I like to sing when I’m working. Not seriously, because if you ever heard me seriously sing you’d most likely hit me over the head with the nearest blunt object you could get your hands on to knock me out. Because that’s how much I can’t sing. But alas, I still try. I don’t know why. Maybe because I know no one is really going to judge me. Besides Mark. He judges me. But you would too, so you can’t hold it against him. Mostly he just lets me embarrass myself without really saying anything.
One day a couple of weeks ago, I was doing it again. I was singing something stupid in the office while we worked. I forget what I was singing exactly, but it must have been something I made up related to the funeral home. It was enough after all to make Mark stop what he was doing, pull me over to his computer and watch this:
Fast forward to 11:45 and watch until 15:00.
Well, needless to say I was ecstatic. How could you not enjoy good wholesome TV like that? It also clicked something in my head. So now is the time when I put away the fact that I can’t sing, and get down to the business that is my blog.
So virtual blogging world, I ask you this question: Is it really out of the question for funeral homes to advertise?
One day, when I first started to work for the funeral home I’m employed at now I went out to lunch with my boss. His name is Charles, and I’ve just noticed that I’ve never formally introduced you guys. He is the best boss that I’ve ever had. And I’m not sucking up. But I am moving on. While we were eating lunch at a diner that’s about two streets away from the funeral home he pointed to something outside the window. It was a billboard. He told me he was thinking about putting an advertisement up there. I thought it was a good idea.
Now I know funeral homes do advertise to an extent. I mean, if you go to any Catholic Church all you have to do is pick up a bulletin and turn it to the last page. On it you’ll find about five different funeral homes. I guess that’s a good idea. A lot of old people go to Church. And they read the bulletin. Maybe they’ll find a nice funeral home. But what about all the people who don’t go to Church? Is it really out of the question for a funeral home to advertise on the radio? Or even on television? I forgot who it was, but a local funeral home in Buffalo did do just that. I remember watching TV, seeing it come on and getting super excited. The only problem was I only saw it once. I see that stupid lottery commercial twenty-seven times a day. You know, the one that goes “I can’t believe this bikini still fits me!” But when a valuable service that people will need puts a commercial on TV I only see it once. But I don’t know the details. Maybe it was too expensive to run. Or maybe it got negative comments so the funeral firm decided to take it down. I really hope it’s the first one, though.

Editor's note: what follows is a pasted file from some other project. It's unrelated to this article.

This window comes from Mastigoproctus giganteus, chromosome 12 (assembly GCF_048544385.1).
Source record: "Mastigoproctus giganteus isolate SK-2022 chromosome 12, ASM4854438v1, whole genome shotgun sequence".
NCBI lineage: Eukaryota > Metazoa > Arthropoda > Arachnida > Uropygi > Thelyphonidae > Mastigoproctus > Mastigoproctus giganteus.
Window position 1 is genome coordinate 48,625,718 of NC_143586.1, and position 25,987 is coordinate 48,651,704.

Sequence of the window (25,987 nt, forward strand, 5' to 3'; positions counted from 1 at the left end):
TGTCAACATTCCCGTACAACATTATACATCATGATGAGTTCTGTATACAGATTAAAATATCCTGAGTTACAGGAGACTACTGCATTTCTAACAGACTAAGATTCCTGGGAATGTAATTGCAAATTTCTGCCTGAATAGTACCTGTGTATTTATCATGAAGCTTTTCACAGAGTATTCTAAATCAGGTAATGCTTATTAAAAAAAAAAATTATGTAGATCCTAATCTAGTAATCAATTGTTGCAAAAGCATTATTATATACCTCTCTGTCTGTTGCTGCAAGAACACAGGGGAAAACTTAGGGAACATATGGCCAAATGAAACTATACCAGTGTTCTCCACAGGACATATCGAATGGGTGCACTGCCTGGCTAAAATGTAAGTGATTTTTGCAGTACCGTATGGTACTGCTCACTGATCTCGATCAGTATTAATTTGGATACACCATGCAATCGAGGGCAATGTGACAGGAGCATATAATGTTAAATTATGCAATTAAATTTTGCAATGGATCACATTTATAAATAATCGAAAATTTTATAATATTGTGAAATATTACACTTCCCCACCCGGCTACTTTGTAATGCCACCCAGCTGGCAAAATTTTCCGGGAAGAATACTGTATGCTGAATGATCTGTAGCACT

It just seems to me like so many people are afraid to talk about death. And I know why. I’ve said it before. Death is unknown. No one knows what happens after you die and that’s scary. It’s really scary. And advertising about the death care industry could be controversial. Just think of what your reaction would be. Maybe shock? Maybe disgust? I know some parents might be upset. Because young kids have access to the media and death can just be oh so negative. We don’t want poor little Johnny to hear about death! It is a taboo subject matter! And so sad! But in a world where there is so much sex, drugs and violence easily accessible to kids, does a funeral home advertisement seem that horrible? If you knew of a place with caring people, with “a plot and a plan” and with the correct tools to help you with grief journey after you lost a loved one, wouldn’t you want to know? I don’t think it sounds that bad when put that way. I think it actually sounds a lot better than Grand Theft Auto, but what do I know? I do know this: the day I turn on the radio, and hear a real advertisement for a funeral home, I’m going to dance around like Mr. Ferryman, and I’m going to be happy. Because after all, a funeral home is a business. It’s a great business too, because it’s filled with event planners, doctors for the dead, make up artists and public speakers. Oh, and by the way, in many cases all those people are rolled into one person, your friendly neighborhood funeral director. And for the great service we provide in a time when you need it the most, well, I think everyone should know about it. Maybe Mr. Ferryman didn’t have the correct wording down. Maybe telling his possible customers that “one day they’re going to bite it” wasn’t the most sensitive of ways. But he is right. One day, you will need us. And I think it’s about time funeral directors take the time to inform families of the services they offer. It’s kind of so simple that it’s stupid. It’s just up to the funeral director to be brave, and the community to be accepting.